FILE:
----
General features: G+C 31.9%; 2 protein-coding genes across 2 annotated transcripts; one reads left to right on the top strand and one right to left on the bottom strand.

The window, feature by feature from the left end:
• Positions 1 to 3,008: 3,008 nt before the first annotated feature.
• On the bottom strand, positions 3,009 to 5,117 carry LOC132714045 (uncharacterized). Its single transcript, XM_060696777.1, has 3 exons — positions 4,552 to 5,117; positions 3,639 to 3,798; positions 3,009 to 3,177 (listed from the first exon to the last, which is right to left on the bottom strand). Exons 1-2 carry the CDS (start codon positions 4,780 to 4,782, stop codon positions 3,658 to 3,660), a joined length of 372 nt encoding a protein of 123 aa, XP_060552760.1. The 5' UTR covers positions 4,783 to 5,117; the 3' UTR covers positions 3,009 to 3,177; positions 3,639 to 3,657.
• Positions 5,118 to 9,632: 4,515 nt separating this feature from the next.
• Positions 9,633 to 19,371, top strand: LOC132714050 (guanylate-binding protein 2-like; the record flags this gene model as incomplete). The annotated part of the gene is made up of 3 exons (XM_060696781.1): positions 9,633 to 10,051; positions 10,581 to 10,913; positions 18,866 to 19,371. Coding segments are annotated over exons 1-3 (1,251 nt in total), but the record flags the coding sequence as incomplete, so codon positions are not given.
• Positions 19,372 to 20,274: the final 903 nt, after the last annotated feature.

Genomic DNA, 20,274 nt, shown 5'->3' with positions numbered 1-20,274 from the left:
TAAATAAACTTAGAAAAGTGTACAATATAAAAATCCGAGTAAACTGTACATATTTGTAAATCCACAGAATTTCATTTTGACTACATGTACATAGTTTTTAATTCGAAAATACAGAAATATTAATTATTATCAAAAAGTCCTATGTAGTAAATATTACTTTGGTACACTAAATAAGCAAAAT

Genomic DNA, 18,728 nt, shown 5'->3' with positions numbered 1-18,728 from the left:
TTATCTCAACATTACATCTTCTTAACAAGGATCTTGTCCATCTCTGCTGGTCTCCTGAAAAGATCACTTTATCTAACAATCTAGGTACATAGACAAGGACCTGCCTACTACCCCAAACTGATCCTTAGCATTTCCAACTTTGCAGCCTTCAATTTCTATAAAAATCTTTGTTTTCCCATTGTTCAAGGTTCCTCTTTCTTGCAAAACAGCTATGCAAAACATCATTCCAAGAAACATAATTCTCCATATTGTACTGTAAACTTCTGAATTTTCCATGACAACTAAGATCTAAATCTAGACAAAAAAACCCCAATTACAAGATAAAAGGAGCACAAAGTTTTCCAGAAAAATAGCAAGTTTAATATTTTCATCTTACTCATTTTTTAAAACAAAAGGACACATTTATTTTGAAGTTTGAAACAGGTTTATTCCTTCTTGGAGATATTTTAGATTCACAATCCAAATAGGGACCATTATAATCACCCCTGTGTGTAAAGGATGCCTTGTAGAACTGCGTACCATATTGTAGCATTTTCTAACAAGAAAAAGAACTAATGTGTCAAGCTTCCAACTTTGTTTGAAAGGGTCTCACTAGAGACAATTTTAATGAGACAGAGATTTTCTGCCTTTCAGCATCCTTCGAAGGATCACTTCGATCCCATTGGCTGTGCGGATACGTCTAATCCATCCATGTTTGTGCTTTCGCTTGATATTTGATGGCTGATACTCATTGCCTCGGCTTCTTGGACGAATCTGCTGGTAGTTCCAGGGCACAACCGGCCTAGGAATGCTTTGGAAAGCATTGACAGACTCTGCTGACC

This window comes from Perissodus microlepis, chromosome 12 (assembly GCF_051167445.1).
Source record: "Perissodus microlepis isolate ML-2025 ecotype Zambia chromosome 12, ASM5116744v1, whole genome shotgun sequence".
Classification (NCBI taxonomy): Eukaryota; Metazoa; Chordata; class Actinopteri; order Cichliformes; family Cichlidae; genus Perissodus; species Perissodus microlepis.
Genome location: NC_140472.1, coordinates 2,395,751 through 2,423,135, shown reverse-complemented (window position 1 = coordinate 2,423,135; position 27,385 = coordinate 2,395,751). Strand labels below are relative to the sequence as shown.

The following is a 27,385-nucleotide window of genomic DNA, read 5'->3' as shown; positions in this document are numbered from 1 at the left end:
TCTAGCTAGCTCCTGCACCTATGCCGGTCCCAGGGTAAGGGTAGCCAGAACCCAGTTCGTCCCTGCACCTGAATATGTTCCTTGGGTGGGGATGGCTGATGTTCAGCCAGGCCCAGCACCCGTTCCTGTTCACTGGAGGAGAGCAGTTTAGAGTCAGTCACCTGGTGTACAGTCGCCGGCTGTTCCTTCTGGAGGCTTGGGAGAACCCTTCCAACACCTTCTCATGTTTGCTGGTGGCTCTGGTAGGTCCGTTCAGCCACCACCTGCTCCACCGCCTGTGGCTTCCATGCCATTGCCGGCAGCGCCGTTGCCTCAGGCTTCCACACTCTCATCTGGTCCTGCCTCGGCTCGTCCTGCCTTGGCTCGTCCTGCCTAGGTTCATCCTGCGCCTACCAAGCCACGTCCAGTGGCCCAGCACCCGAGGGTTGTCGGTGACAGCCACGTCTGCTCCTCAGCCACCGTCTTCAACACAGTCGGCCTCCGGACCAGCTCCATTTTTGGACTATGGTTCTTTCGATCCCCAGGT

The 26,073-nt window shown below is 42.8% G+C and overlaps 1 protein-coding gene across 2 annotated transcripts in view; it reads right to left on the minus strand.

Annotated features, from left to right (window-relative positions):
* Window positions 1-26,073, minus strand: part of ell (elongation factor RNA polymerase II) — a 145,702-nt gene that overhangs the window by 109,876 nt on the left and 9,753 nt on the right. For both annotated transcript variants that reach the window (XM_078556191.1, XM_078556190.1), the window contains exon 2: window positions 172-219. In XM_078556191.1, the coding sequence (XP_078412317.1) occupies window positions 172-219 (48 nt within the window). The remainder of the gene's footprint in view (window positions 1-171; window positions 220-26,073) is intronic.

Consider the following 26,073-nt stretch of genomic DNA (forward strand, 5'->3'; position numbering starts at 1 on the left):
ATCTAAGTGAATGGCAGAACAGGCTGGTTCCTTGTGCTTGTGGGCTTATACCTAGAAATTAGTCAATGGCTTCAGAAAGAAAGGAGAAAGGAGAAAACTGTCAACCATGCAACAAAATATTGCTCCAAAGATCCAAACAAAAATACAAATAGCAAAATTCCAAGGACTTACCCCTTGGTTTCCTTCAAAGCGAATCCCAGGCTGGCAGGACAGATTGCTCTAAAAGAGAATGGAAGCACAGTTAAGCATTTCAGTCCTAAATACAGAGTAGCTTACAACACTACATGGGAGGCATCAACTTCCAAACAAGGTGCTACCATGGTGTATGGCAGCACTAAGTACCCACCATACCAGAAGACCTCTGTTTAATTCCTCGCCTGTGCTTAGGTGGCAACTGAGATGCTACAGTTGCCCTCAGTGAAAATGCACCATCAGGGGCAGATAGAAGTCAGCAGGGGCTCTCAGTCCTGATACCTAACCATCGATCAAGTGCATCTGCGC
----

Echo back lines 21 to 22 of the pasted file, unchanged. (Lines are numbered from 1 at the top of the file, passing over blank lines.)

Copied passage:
Consider the following 26,073-nt stretch of genomic DNA (forward strand, 5'->3'; position numbering starts at 1 on the left):
ATCTAAGTGAATGGCAGAACAGGCTGGTTCCTTGTGCTTGTGGGCTTATACCTAGAAATTAGTCAATGGCTTCAGAAAGAAAGGAGAAAGGAGAAAACTGTCAACCATGCAACAAAATATTGCTCCAAAGATCCAAACAAAAATACAAATAGCAAAATTCCAAGGACTTACCCCTTGGTTTCCTTCAAAGCGAATCCCAGGCTGGCAGGACAGATTGCTCTAAAAGAGAATGGAAGCACAGTTAAGCATTTCAGTCCTAAATACAGAGTAGCTTACAACACTACATGGGAGGCATCAACTTCCAAACAAGGTGCTACCATGGTGTATGGCAGCACTAAGTACCCACCATACCAGAAGACCTCTGTTTAATTCCTCGCCTGTGCTTAGGTGGCAACTGAGATGCTACAGTTGCCCTCAGTGAAAATGCACCATCAGGGGCAGATAGAAGTCAGCAGGGGCTCTCAGTCCTGATACCTAACCATCGATCAAGTGCATCTGCGC